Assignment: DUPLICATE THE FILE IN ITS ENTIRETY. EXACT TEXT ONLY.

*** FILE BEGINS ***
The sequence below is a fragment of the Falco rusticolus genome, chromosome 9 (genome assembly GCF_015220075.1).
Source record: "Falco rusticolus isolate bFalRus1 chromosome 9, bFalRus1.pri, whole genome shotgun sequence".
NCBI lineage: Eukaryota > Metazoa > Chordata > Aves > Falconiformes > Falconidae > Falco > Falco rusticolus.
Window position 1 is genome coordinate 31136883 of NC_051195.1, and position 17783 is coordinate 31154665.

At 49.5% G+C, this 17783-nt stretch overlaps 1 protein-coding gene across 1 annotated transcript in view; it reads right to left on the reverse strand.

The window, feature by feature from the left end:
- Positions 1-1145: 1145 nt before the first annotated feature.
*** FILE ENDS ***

The sequence below is a fragment of the Falco rusticolus genome, chromosome 9 (genome assembly GCF_015220075.1).
Source record: "Falco rusticolus isolate bFalRus1 chromosome 9, bFalRus1.pri, whole genome shotgun sequence".
NCBI lineage: Eukaryota > Metazoa > Chordata > Aves > Falconiformes > Falconidae > Falco > Falco rusticolus.
Window position 1 is genome coordinate 31136883 of NC_051195.1, and position 17783 is coordinate 31154665.

At 49.5% G+C, this 17783-nt stretch overlaps 1 protein-coding gene across 1 annotated transcript in view; it reads right to left on the reverse strand.

The window, feature by feature from the left end:
- Positions 1-1145: 1145 nt before the first annotated feature.